Watch the movie from THAT perspective and it opens entirely new parts of your brain. It’s not ABOUT Facebook, but rather the CREATION of company that became Facebook.
…there will be a little bit o’ rock & roll here like all things Rock The WorldTM.
Technology professionals have it both good and bad on LinkedIn. For the good, there are all those great people that can provide the opening to the next client, the next job, the next friend. LinkedIn is loaded with peers and clients for technology people. Lots of great music out there, you could say.
The bad part of LinkedIn for technology professionals is that everyone and his uncle is out there on LinkedIn and it is harder than ever to STAND OUT. How many people need a T1 nowadays? One call can get you 20 bids! It’s a tough business.
An irresistible tip right from me – “Fit In and Stand Out”. If you must wear a tie, make it a Jerry Garcia tie and a colored shirt. Make sense? Read on…
LinkedIn Recommendations Set You Apart
For the bad, there are so many people just like us out there that it’s easy for us to get lost in the shuffle. There are so many bands that all sound the same. The LinkedIn Profile and specifically, the LinkedIn Recommendation can help a LOT. It can help show the Rockstar that you are in your line of work.
You don’t have to be a LinkedIn Rockstar to understand the importance of LinkedIn Recommendations. Chris Brogan (@ChrisBrogan) did an excellent write-up in a recent Blog Post. See the post. Some of our readers have reached out asking for my to jump in on the conversation, specifically since the topic has great application to my fellow technology professionals, whom I now train to use LinkedIn. Why?
First of all, a recommendation shows that you were there, it is proof that you DO the things that you SAY you do. It is a way to “Back it up” as Kid Rock might say. A good book is like a good album isn’t it. Songs are chapters.
We were in the studio cuttin’ a record, oops I mean writing a LinkedIn book, and it came out pretty good. Rock The World with your Online Presence is 188 pages devoted entirely to LinkedIn Profile development and SEO optimization. Over the last year, readers have contacted me and suggested that I share some of the material and the LinkedIn Recommendations part was suggested. I couldn’t resist the request, so here is the single best LinkedIn Recommendation tip we talk about in the book.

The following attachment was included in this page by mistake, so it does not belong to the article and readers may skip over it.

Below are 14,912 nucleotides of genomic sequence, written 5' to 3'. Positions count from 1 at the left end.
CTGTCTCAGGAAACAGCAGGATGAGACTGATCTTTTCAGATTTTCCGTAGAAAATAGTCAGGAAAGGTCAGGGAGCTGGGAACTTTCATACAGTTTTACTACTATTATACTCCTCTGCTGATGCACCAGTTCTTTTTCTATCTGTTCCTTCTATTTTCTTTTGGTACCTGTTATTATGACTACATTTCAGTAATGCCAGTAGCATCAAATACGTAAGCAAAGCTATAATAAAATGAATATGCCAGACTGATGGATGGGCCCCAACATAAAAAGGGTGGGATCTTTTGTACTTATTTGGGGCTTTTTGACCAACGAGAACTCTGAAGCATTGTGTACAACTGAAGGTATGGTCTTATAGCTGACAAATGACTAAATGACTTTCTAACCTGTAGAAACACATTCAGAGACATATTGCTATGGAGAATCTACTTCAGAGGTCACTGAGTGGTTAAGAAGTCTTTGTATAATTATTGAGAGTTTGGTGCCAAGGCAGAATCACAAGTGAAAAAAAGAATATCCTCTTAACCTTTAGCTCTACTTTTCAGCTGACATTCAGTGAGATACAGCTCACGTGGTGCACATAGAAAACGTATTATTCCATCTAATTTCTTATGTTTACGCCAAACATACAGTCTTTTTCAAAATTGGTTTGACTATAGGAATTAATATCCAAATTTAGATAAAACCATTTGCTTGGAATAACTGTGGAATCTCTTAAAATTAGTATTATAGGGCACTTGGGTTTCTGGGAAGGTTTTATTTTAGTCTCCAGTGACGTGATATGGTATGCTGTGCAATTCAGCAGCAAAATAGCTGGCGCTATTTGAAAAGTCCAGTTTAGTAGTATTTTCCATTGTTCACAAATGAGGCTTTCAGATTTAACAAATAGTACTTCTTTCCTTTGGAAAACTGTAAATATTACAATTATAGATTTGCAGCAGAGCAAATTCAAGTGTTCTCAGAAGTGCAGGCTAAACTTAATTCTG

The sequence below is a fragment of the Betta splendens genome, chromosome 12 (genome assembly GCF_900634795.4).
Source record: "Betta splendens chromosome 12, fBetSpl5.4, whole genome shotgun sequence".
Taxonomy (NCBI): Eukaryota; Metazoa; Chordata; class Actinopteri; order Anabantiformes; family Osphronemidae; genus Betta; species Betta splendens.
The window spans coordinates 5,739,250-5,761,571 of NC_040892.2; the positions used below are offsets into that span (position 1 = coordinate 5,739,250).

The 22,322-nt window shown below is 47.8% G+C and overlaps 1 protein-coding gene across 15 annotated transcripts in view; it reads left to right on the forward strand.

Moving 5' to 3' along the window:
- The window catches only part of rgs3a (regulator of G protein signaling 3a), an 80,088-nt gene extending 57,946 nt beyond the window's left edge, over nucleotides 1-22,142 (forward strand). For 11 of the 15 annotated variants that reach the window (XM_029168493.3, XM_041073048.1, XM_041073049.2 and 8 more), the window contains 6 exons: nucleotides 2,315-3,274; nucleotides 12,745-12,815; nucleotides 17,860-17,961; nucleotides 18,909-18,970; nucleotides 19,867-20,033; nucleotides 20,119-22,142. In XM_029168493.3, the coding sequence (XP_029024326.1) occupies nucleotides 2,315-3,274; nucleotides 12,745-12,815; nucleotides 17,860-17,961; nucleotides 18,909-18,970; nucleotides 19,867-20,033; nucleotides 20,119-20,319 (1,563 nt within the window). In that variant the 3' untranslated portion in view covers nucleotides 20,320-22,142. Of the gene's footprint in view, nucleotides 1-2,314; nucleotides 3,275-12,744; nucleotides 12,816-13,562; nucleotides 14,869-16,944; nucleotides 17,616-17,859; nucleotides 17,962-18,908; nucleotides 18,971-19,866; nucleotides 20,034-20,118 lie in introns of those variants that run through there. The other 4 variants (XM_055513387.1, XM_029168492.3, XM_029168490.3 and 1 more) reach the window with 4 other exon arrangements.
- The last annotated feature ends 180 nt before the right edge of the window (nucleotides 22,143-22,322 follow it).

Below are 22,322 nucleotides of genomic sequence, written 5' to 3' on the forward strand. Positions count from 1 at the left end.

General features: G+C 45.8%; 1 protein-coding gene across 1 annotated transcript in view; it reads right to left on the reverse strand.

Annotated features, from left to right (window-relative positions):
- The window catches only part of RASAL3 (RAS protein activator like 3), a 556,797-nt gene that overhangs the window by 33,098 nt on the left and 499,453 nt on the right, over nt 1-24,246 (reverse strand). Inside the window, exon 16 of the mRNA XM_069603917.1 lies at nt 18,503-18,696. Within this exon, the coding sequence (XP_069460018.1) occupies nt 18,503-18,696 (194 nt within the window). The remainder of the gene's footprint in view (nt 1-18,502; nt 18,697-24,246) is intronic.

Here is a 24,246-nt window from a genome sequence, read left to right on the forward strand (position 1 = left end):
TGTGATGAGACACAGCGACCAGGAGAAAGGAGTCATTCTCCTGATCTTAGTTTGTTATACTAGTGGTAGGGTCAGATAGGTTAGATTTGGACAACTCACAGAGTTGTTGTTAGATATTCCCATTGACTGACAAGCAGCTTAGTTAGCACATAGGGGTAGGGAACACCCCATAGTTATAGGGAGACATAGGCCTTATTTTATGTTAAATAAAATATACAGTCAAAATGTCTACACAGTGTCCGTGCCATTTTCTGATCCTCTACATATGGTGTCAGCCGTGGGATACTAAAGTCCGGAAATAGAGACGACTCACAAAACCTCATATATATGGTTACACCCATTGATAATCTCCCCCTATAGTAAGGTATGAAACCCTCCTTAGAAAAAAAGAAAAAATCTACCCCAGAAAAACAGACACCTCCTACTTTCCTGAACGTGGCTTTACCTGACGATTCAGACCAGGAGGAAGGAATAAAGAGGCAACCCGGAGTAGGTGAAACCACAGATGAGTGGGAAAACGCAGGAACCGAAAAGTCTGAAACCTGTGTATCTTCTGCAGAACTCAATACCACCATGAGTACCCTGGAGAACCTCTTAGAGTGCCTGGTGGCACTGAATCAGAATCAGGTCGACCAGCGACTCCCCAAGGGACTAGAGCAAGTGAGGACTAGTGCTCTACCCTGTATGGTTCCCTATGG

This tip is particularly well suited to technology professionals with whom I most closely relate, but it really works for just about everyone. One should speak from what one knows and you can see that 250 LinkedIn Recommendations (from real customers, co-workers and partners) can show you a nice array of what this looks like in action. Notice that they are spread out so that they paint a broad, yet detailed picture.
I suggest that most business professionals have 10-20 LinkedIn recommendations from customers, partners, co-workers and maybe even investors. This is your 3rd PARTY VISUAL PROOF. Spread them out.
My Best Recommendation advice…
…for technology professionals: Ask others to describe projects you worked on together and say some nice things about the result of your contribution. Ask them to use numbers where it makes sense. It paints a picture of what it is like to work with you in business. LinkedIn is about business after all.
A recommendation that is not specific has deflated value. Should it say: “I really like their music” or: “Once I heard that 7-minute guitar solo on Free Bird, I had to go to the show, get the album, join the fan club, play it for all my friends”. You decide!
Describe Project Results
LinkedIn Recommendations cater especially well to projects and that is where technology professionals can benefit especially well. An example:
“Franklin and I worked on a 20-city telecom roll-out. He helped us design it and was with us all the way through the turn-up including the ribbon cutting ceremony. This project was a success because of Franklin. I suggest you reach out to him!”
The advice of friends
Sales professionals everywhere know the power of testimonials. For those in sales roles, we suggest you check out our partner Townsend Wardlaw’s wisdom on the subject - Top 10 ways to Use LinkedIn for Sales Success. Townsend rocks the sales world but he’s into a bit more modern music than the “analog-driven” vinyl-recorded LinkedIn Rockstars.
About me and why I can write this particular focus
I spent 20 years in technology sales and started training on LinkedIn over 4 years ago, showing others how to become accomplished with LinkedIn by following our LinkedIn Business Methodology.
I lived the technology sales life: I carried a monthly sales quota, went to President’s Club, worked in a cube at a branch office, worked at Corporate HQ, home-officed, VPN’d in, got LAID OFF (more than once). I did it all.
Networking for me was Twisted Pair, DS3, Servers. Now my networking is all LinkedIn, Twitter, Facebook, YouTube, WordPress, Meetups and everything that goes with it. You might call what I do now Layer 8 networking.
It seems events are a central part of Social Media, which has its roots in Social Networking. We are talking about the PHYSICAL, in-person interaction between individuals, particularly at live events.
As such, the major Social Media platforms either have direct support for events or they are used to support the promotion of events and even activities AT events.